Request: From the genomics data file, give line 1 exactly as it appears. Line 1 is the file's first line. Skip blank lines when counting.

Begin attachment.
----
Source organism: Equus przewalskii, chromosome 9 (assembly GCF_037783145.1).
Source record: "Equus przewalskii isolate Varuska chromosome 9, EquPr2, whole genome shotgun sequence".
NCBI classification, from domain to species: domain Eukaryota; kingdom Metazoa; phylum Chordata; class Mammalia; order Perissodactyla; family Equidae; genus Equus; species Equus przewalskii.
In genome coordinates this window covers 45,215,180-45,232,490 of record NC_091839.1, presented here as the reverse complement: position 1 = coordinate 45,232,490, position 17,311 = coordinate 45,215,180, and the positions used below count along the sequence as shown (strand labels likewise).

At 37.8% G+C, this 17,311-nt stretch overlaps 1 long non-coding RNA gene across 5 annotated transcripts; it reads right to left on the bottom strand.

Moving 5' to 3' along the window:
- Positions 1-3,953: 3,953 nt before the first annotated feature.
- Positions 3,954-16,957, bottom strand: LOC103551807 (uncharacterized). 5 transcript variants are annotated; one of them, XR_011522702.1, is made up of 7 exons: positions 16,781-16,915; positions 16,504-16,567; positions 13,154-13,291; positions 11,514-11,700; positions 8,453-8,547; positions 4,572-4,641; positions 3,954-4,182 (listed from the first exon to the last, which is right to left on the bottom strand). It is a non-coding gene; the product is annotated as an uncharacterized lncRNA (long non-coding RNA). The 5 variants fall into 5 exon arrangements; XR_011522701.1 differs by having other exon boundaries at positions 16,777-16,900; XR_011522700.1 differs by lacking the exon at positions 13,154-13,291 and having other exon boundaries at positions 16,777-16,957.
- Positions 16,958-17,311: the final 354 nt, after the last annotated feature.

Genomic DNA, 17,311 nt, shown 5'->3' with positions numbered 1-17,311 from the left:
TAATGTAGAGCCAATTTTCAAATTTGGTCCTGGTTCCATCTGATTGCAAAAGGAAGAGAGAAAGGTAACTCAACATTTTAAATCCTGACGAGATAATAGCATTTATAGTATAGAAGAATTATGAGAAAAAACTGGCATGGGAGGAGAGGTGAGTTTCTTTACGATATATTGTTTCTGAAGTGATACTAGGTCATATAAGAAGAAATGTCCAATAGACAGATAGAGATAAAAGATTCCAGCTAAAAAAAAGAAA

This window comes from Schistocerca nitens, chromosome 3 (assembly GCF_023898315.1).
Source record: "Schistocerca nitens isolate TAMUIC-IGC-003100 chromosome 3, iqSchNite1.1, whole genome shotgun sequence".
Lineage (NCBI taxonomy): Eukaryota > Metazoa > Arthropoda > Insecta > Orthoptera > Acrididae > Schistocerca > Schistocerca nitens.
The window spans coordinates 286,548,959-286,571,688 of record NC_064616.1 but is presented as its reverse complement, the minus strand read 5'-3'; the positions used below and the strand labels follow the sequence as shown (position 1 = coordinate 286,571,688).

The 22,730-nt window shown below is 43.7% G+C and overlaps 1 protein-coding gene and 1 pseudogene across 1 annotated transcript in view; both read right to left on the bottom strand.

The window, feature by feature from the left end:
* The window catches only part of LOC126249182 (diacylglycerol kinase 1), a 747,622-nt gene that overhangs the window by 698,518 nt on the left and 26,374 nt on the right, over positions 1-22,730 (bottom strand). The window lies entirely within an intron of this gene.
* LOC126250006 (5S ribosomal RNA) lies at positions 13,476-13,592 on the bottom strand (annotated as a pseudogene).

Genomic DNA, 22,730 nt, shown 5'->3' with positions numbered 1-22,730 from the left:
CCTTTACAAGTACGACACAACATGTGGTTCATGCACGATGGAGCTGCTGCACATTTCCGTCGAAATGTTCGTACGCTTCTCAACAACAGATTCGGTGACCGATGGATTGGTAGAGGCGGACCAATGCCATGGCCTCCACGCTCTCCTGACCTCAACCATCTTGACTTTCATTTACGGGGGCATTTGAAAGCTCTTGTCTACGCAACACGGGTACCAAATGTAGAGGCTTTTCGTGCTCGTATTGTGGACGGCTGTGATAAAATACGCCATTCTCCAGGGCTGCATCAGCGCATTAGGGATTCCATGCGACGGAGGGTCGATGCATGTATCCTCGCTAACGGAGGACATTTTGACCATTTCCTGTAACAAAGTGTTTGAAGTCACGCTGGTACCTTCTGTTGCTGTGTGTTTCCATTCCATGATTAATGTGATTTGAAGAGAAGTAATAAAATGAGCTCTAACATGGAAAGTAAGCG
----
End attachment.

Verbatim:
Source organism: Equus przewalskii, chromosome 9 (assembly GCF_037783145.1).